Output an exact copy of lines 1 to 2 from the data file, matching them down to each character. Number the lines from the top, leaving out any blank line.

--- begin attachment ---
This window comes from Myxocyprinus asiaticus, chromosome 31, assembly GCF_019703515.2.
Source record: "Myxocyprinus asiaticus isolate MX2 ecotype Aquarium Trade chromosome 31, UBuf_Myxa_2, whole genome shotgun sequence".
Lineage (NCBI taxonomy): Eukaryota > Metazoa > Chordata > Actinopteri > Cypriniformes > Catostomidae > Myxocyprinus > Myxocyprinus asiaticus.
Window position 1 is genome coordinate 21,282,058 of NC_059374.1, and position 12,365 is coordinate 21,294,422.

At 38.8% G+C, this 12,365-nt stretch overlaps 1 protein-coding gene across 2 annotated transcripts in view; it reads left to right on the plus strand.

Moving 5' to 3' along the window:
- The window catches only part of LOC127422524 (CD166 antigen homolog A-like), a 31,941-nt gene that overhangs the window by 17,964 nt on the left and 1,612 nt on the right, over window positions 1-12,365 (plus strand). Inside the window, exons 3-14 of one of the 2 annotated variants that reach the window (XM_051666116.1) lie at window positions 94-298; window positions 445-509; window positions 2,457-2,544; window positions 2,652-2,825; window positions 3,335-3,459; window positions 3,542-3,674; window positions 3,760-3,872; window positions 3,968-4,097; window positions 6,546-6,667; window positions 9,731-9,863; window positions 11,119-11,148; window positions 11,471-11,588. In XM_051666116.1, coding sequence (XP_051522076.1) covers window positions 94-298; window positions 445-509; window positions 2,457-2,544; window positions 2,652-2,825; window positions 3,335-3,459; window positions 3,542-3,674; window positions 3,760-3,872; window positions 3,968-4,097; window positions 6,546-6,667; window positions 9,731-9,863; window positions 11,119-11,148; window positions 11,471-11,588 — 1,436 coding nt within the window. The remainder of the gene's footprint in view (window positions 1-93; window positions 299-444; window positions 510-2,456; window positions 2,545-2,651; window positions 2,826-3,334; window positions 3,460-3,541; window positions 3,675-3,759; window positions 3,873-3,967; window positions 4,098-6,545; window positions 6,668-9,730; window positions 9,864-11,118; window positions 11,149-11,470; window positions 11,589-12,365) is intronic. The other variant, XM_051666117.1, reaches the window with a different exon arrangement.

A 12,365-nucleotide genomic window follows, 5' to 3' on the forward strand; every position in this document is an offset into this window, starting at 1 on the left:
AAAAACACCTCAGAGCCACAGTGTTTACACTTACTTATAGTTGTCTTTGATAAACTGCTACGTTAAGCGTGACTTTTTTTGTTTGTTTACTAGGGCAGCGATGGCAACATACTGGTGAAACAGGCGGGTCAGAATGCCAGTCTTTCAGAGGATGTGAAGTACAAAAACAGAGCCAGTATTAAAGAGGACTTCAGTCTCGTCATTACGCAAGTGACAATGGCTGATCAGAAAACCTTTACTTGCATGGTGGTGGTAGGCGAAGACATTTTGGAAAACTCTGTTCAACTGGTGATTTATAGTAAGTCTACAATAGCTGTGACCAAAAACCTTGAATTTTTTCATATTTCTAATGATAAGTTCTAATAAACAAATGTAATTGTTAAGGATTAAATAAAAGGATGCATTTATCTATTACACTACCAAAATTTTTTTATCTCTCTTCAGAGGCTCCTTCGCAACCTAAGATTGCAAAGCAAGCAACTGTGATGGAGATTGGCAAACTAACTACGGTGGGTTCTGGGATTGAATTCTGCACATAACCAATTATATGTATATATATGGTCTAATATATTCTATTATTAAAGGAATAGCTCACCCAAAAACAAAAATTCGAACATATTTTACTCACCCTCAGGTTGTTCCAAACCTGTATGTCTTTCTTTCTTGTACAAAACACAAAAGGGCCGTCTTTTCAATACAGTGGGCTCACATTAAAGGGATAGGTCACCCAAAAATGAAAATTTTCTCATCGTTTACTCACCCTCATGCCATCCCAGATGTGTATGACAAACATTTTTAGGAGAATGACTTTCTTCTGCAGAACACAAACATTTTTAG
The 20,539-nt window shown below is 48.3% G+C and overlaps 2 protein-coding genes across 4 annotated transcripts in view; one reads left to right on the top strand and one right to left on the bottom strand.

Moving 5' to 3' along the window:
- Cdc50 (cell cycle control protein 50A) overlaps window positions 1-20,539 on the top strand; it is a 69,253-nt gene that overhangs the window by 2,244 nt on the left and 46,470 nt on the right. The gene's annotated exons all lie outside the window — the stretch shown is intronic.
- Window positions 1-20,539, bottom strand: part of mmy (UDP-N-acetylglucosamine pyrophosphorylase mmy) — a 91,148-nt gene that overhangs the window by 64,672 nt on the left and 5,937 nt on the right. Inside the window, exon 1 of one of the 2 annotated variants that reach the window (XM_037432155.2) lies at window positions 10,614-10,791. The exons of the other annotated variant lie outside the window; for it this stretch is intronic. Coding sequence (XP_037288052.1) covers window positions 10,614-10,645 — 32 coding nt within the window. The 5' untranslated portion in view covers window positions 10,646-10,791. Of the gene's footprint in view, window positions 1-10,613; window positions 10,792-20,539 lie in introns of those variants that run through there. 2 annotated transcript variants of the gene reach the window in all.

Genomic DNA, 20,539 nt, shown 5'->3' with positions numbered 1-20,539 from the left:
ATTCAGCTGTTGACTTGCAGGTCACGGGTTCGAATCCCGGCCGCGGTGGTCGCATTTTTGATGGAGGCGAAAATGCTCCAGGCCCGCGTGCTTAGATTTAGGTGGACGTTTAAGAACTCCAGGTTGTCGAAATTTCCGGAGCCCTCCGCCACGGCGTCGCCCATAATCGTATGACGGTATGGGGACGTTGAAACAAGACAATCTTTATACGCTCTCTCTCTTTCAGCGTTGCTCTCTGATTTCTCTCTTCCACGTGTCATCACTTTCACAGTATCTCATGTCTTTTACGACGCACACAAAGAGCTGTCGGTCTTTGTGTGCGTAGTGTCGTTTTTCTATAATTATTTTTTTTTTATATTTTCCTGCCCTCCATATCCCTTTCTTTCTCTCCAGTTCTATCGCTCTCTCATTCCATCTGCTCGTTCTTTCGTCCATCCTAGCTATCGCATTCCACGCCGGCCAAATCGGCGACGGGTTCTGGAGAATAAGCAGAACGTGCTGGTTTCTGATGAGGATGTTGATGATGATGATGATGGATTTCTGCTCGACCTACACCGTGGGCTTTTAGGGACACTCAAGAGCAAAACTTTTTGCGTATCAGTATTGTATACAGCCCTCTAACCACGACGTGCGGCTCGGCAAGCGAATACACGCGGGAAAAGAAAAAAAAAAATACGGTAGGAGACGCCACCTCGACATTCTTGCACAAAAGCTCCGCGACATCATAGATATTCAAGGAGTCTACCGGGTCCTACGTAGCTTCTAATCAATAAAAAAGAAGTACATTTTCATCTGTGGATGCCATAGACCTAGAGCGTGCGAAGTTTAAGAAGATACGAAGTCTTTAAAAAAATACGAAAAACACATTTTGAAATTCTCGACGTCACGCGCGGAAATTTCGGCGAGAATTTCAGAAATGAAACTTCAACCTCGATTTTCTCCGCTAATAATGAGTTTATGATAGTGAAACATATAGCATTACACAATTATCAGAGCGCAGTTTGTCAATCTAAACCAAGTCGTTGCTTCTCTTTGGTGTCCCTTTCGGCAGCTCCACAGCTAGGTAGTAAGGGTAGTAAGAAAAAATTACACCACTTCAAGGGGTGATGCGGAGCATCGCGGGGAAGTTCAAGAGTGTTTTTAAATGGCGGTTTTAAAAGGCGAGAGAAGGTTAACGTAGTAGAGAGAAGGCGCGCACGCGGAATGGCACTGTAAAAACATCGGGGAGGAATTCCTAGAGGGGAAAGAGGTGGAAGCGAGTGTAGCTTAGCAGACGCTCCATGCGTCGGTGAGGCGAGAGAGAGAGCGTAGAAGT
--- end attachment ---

This window comes from Myxocyprinus asiaticus, chromosome 31, assembly GCF_019703515.2.
Source record: "Myxocyprinus asiaticus isolate MX2 ecotype Aquarium Trade chromosome 31, UBuf_Myxa_2, whole genome shotgun sequence".